Flood Protection

TRWD Illustration

Reduce the risk of flooding in our communities with dependable flood damage reduction infrastructure and operations.

We manage an extensive floodway system that protects Fort Worth.

The system encompasses Lake Bridgeport, Eagle Mountain Lake and 27 miles of floodway levees built by the U.S. Army Corps of Engineers. These structures work together to provide vital protection flood protection to area residents and businesses and protect billions of dollars of property behind the levee system.

Watch how the system works

The floodway levees along the Trinity River protect hundreds of thousands of Fort Worth residents and more than $1.2 billion in assets.

Fort Worth Floodway System

History of the Trinity Floodway

The flood of 1949, which many consider to be the worst in Fort Worth’s history, took the lives of 10 citizens, left more than 13,000 homeless, and destroyed hundreds of homes and businesses along the Clear and West Forks of the Trinity.This devastating flood event changed the course of Fort Worth’s history, and led to the creation of the 27-mile Fort Worth Floodway that protects the city today. Designed and built by the U.S. Army Corps of Engineers in the 1950s, 60s and 70s, the levees have been maintained and operated by TRWD’s operations personnel for the last 70 years.

Taxing District

TRWD’s current tax rate is 0.0287 cents per $100 valuation, which is the lowest in Tarrant County. This tax pays for the operation and maintenance of the 27-mile Fort Worth Floodway.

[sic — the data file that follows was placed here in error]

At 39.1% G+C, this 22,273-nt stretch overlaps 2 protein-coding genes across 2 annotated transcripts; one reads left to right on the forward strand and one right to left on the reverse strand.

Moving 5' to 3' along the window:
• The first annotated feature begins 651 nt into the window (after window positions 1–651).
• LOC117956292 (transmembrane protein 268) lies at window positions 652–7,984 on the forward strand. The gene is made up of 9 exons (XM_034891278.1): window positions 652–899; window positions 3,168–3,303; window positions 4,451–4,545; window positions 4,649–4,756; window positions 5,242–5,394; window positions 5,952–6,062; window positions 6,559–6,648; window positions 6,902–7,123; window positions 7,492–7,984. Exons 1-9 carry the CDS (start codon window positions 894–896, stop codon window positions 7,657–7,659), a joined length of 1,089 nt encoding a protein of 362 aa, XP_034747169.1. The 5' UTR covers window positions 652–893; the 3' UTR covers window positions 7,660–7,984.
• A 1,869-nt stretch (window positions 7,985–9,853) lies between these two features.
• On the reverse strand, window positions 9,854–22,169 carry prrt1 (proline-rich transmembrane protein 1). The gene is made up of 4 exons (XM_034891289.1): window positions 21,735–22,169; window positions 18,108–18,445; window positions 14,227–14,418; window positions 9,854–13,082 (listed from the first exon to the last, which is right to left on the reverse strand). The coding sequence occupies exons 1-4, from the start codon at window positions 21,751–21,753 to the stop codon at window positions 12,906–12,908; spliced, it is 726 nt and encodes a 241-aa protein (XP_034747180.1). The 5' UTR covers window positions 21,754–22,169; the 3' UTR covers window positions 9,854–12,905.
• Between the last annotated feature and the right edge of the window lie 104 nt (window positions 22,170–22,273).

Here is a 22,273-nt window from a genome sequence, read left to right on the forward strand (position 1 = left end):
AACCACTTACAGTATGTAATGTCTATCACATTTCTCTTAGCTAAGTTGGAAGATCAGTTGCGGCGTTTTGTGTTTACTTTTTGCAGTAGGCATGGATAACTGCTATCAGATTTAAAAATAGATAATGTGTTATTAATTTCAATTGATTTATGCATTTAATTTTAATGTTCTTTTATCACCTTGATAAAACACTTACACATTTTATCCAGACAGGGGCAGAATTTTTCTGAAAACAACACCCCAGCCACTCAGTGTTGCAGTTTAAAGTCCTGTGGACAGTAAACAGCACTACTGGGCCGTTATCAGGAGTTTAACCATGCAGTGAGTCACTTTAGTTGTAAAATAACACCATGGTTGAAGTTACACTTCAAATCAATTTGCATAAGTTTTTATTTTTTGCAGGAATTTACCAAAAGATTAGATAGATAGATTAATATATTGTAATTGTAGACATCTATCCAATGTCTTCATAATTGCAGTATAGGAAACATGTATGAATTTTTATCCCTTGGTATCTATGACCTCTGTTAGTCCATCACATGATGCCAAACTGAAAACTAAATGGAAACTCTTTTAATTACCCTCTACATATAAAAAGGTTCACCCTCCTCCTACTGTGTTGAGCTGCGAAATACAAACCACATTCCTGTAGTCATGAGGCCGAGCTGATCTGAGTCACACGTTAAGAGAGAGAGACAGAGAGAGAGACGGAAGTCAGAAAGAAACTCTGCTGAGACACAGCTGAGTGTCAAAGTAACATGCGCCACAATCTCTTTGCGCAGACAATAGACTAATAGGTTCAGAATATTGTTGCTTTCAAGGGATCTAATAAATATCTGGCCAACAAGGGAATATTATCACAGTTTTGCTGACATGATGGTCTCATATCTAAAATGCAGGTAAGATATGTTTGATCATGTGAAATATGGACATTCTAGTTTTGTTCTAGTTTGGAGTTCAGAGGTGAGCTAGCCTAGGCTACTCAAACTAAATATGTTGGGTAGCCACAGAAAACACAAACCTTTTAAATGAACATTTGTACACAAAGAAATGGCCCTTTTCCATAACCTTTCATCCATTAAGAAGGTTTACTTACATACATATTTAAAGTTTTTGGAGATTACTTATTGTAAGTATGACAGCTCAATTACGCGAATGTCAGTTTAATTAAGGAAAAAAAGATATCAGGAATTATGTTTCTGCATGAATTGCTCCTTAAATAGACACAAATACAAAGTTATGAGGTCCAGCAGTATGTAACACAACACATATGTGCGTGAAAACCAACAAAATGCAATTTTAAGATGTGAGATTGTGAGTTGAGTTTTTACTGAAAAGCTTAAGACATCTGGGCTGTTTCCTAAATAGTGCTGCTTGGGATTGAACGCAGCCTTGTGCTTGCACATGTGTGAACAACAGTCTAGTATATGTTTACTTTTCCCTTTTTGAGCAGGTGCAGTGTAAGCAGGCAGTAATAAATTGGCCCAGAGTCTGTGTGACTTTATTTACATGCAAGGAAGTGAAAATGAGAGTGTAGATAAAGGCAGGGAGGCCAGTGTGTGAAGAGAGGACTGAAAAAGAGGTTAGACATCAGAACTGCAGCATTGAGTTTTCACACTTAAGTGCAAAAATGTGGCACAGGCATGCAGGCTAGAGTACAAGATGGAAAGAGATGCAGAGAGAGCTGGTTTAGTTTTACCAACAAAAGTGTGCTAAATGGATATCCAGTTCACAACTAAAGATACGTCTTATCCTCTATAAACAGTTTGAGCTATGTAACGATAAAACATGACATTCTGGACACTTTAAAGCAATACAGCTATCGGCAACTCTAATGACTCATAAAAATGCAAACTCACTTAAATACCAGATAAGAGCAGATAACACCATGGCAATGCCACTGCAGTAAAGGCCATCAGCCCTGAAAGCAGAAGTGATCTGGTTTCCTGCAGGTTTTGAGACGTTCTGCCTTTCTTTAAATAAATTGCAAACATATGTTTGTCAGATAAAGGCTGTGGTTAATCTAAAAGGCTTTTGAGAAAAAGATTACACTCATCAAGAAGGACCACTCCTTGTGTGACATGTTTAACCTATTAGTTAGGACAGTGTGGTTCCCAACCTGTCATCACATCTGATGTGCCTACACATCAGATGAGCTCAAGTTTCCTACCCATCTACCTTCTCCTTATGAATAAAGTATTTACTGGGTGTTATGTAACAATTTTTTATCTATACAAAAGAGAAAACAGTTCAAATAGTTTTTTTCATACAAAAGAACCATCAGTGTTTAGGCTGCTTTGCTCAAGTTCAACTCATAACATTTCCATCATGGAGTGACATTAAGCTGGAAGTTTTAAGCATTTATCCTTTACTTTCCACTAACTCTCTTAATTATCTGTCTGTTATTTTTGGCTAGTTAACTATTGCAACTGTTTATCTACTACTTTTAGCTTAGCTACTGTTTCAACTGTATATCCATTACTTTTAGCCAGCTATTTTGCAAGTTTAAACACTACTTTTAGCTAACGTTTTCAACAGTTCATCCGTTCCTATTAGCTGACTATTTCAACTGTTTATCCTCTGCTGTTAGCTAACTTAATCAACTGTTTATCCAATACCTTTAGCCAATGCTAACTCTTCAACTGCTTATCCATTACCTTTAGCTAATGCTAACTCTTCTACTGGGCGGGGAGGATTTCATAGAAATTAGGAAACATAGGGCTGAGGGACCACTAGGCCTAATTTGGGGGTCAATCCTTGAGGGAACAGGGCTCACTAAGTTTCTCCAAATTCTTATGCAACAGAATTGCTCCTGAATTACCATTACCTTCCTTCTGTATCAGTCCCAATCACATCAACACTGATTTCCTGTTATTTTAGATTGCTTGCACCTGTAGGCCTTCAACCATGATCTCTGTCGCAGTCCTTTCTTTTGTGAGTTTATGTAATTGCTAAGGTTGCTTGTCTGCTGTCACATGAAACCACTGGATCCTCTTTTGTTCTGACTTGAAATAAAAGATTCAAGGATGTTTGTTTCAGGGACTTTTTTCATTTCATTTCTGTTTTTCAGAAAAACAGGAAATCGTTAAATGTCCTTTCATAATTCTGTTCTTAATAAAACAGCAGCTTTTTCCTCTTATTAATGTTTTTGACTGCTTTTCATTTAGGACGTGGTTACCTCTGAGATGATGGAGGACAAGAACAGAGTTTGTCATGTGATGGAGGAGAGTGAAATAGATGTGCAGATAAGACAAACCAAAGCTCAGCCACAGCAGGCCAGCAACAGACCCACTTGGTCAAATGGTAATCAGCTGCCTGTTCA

Do you own property within TRWD’s taxing district? The best way to find out is by looking at your tax bill from the Tarrant Appraisal District. If you see the tax code 223 REGIONAL WATER DISTRICT on your statement, you own within our boundary.

TRWD Funding

Funds are not Interchangeable

Central City Flood Control Project

TRWD is a local sponsor of the Central City Flood Control Project, which is being designed and built by the U.S. Army Corps of Engineers. This vital project addresses Fort Worth’s flood risks that are a result of a rapidly growing population, which has tripled in size since the current levee system was built in 1960. The two main components of the flood control project are: the rerouting of a section of the Trinity River just north of downtown and modifying Gateway Park on the east side of the city to better manage flood events in a manner that will also restore the area. Those efforts will provide much-needed flood protection to over 2,400 acres of Fort Worth neighborhoods valued at over $2 billion.

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